I recon a consumer grade version of this will happen some time between 2026 and 2028; and if you embed it in a transparent lacquer you get smart paint, which will be painfully expensive at first, but a reasonable (if fancy) business/prosumer item some time around 2030 — expect it to replace whiteboards, if they've not already gone away due to very large conventional touch-sensitive displays.

Smart dust also means smart tattoos, which will make it even harder to tell if someone is cheating in an exam; but as they also have the potential to mess with facial recognition and eye witnesses, assume it will be banned for use in tattoos.

Phones: Apple and Google will probably lose their arguments, the stores will be opened up. I don't know how this will turn out, given there are many strong drives pulling in different directions. I'm an iOS developer, so I get to see a short way behind the scenes — US government wants to know all about the use of cryptography in an app. Is the EU going to allow this? I think not, and that they have to force Apple away from the US government because of this. Does the US want to lose this advantage? I think not, so they will try to make sure that Apple's rules de-facto force all developers worldwide to continue to be tied to the de jure reporting requirement.

The phone hardware upgrade cycle will remain flashy big numbers that make no real difference — how many megapixels is your camera and why do you care, you're not a pro photographer — until some new sensors are included. This might be infrared, either near-IR (night vision, easy, cheap) or far-IR (thermal imaging, moderately expensive) or both. It might be an option to use the WiFi as a wall-penetrating radar/life signs detector (a surprisingly easy trick). It might be chemo-sensors such as carbon monoxide — although the importance of carbon monoxide detection will decrease as fossil fuels are phased out, this is just an example to give you an idea for the kind of thing to look for.

Games consoles: we may be nearing the ultimate form, thanks to generative AI. Although we're not quite at the level of real-time GenAI models, we've gone from 90 seconds-per-frame about 18 months ago to 4-5 frames-per-second this month, and these models can be used to generate new content with poses or other content hints from existing images. The result? I suspect that, by 2028, the graphics pipeline of most games will be to first render an extremely crude representation where everything's just a coloured cuboid, then pass this into a generative AI which takes those cuboids as hints and turns them into something genuinely photorealistic (assuming photorealism is the desired art style; substitue for whatever else if not).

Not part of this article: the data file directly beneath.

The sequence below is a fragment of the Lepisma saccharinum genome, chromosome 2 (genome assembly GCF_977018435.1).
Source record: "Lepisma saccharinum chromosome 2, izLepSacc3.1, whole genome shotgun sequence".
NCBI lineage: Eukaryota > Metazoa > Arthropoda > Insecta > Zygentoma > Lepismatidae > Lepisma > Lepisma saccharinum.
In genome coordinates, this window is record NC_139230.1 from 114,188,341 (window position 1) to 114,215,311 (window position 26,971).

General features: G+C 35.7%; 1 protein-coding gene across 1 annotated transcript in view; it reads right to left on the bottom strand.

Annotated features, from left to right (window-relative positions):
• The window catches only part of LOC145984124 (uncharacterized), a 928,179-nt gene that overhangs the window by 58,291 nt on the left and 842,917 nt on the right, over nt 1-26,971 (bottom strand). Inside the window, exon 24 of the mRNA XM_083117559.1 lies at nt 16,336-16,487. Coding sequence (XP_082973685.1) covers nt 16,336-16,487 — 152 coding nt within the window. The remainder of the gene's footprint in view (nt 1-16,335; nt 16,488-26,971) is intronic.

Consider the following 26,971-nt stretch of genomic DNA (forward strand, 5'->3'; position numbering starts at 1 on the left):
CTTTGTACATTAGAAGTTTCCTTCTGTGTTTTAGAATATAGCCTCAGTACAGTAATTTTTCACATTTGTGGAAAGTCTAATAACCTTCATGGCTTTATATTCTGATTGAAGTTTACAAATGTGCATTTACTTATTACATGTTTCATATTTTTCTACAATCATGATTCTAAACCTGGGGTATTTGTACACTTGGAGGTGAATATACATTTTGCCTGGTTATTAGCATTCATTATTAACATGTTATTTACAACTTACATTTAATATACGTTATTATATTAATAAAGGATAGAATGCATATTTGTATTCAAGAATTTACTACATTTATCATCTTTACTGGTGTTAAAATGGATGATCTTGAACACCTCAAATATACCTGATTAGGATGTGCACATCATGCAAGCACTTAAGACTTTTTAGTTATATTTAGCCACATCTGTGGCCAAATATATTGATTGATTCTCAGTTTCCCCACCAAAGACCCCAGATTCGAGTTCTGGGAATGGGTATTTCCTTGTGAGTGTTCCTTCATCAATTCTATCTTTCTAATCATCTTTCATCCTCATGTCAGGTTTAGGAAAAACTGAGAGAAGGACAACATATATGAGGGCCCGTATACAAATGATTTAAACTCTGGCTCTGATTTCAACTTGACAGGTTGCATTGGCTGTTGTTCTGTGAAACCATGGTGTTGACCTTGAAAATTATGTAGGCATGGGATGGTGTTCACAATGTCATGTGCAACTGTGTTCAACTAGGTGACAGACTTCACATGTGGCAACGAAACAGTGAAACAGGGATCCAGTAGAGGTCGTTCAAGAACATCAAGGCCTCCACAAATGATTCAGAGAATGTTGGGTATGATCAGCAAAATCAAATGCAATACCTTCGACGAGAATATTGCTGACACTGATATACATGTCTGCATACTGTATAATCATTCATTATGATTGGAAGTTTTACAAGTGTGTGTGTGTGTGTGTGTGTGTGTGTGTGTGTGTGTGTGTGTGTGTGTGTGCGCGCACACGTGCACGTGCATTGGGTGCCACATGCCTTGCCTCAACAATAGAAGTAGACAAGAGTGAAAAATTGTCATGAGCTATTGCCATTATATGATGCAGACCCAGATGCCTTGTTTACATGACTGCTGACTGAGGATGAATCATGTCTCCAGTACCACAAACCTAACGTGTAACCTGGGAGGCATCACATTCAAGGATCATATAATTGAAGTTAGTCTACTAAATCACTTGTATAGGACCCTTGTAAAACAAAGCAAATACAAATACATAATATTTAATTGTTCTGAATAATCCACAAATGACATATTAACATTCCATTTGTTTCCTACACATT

Photorealism, long a dream for 3D games, will be available for all games, and basically for free because "reality" has unlimited un-copyrighted training data and there's nobody to argue you can't or shouldn't.


Privacy: I don't see how this can survive much longer, assuming it's even still around today. The more tech we have, the more potential there is for a single individual to cause mayhem. The more mayhem is caused by single individuals, the more demand there will be for the police to put people under surveillance. The tech to put everyone under almost constant surveillance already exists, and is fairly cheap — even ignoring that most of us already purchase several devices which can be used this way, and for which it is reasonable to assume (never mind post-Snowden, just by looking at the Investigatory Powers Act 2016 in the UK) that governments subpoena information from.

The counter to this is: it's not just governments who get to spy on you, blackmailers can do it too. It's not in any government's interest for its population to get blackmailed: it's bad enough when they're local criminals who spend money on the local economy, but we're in a global environment, and international blackmail is even worse from the point of view of governments. I think this combination will force governments to do some combination of perfect enforcement (blackmailers can't find your dirty laundry if the justice system has already named-and-shamed you) and/or radically de-criminalising things — no cute mixed metaphor here, just if your actions aren't seen as bad, them being public is much less of a threat. Less, but…

Social networks: Blackmail is unavoidably tied to social networks, even without legal implications, one can be blackmailed by shame. Thus the concept which the American right wing calls "cancel culture", which the American left calls "blacklisting", and which I've also heard called "social exclusion" or "social marginalisation" in less-politicalised discussion. This is a very easy thing for us humans to do, and to do for things which are not at all illegal — indeed, for certain categories we have laws banning the exclusion/marginalisation itself, and yet it still happens.

It is currently unclear how much power social networks actually have: I think, on the basis of how bad the adverts they show me are, that they are much worse than they tell themselves or their customers. If social networks are perceived as powerful, they will be regulated in order to limit this kind of dynamic; if social networks are perceived as powerless, they will not be regulated in this way.

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Categories: Futurology, Technology

© Ben Wheatley — Licence: Attribution-NonCommercial-NoDerivs 4.0 International